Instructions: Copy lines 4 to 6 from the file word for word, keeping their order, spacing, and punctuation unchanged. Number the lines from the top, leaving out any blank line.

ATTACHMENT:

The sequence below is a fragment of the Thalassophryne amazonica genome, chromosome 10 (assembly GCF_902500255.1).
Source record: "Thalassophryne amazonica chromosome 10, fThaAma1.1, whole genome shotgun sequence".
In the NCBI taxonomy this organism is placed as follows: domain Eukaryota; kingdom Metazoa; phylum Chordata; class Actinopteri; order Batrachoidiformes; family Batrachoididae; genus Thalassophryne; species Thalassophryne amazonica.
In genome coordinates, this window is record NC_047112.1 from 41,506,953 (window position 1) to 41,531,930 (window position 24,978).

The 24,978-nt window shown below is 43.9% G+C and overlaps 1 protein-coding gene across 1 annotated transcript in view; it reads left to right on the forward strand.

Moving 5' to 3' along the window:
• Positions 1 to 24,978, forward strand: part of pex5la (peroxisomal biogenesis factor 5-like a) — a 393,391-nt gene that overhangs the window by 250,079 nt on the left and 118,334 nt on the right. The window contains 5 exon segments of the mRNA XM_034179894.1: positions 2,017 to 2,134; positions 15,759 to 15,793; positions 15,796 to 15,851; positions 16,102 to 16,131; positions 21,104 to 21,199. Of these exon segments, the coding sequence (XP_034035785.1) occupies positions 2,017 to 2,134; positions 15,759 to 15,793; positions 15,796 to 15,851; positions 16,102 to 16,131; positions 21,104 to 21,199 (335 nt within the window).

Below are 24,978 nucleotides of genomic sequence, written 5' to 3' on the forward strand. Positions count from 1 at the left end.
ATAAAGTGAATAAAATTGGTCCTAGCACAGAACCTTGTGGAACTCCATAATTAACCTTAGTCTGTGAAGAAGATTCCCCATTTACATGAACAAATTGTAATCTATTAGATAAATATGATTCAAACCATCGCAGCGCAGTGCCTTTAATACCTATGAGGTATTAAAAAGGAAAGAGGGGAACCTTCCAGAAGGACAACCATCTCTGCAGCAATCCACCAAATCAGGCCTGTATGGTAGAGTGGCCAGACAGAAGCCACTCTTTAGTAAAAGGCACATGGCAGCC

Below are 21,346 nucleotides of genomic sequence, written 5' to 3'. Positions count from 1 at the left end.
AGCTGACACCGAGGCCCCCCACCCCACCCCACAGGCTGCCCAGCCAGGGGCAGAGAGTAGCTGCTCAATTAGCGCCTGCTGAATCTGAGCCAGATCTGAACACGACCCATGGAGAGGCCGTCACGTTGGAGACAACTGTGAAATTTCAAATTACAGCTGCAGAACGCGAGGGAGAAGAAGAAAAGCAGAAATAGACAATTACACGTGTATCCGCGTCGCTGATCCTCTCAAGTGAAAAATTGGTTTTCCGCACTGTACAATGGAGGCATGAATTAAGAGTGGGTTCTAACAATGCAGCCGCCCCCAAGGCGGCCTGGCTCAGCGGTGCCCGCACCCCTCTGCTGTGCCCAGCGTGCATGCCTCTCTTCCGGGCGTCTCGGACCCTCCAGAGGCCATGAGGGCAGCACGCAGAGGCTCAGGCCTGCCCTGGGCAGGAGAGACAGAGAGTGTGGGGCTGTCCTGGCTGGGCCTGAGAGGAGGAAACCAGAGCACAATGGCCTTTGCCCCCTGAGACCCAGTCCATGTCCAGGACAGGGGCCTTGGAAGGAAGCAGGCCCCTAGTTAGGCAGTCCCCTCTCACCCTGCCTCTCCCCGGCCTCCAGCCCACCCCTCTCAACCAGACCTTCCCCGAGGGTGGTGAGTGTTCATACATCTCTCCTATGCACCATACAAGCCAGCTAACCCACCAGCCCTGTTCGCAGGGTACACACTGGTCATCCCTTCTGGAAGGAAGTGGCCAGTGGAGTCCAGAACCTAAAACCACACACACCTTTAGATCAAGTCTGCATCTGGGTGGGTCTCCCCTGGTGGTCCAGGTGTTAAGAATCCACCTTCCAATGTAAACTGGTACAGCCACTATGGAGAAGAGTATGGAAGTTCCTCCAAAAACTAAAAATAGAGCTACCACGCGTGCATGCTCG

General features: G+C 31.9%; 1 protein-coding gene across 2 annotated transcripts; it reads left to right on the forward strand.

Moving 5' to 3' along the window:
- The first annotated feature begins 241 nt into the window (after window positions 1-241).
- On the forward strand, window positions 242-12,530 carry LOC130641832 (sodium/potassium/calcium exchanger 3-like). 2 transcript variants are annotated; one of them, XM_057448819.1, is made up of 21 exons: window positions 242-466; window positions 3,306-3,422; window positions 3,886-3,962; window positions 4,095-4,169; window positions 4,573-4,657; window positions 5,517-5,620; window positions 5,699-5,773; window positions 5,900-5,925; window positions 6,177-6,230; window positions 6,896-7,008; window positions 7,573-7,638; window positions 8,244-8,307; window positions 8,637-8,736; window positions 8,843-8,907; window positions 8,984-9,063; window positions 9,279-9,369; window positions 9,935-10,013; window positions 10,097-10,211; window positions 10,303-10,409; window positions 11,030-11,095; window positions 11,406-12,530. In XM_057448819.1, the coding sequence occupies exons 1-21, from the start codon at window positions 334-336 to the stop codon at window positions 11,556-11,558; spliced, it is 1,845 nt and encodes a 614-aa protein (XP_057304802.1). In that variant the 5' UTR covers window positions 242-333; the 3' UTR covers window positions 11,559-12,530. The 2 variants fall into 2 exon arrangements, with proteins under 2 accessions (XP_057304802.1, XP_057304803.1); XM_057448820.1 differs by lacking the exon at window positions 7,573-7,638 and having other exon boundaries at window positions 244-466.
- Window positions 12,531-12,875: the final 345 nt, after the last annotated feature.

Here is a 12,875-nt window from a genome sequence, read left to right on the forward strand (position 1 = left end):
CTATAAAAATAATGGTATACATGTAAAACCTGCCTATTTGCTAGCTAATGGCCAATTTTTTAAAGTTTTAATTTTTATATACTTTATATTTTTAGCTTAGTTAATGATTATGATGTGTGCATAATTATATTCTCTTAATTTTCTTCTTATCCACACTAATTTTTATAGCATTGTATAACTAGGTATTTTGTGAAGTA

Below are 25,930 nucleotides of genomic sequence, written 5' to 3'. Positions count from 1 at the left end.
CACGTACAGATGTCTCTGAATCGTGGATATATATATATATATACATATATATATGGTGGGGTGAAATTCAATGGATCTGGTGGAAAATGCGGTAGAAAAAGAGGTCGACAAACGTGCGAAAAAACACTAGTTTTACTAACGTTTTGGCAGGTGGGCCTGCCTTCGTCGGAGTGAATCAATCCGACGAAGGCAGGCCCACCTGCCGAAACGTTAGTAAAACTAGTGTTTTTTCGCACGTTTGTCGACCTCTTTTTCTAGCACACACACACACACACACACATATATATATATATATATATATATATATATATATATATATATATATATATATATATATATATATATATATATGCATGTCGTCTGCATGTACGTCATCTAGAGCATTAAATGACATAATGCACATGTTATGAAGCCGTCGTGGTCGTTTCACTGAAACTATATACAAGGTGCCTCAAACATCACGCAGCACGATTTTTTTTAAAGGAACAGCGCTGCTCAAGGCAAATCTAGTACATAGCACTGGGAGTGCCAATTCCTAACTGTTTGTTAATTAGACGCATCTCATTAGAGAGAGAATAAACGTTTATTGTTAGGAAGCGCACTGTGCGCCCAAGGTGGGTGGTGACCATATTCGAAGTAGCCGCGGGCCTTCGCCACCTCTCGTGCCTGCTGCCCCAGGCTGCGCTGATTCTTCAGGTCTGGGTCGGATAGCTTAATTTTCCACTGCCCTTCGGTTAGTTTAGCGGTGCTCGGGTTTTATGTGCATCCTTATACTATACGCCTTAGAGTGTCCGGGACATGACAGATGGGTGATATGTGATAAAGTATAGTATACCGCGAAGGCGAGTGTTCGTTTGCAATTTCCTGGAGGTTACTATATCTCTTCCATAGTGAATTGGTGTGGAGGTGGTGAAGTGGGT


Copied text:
In genome coordinates, this window is record NC_047112.1 from 41,506,953 (window position 1) to 41,531,930 (window position 24,978).

The 24,978-nt window shown below is 43.9% G+C and overlaps 1 protein-coding gene across 1 annotated transcript in view; it reads left to right on the forward strand.

Moving 5' to 3' along the window: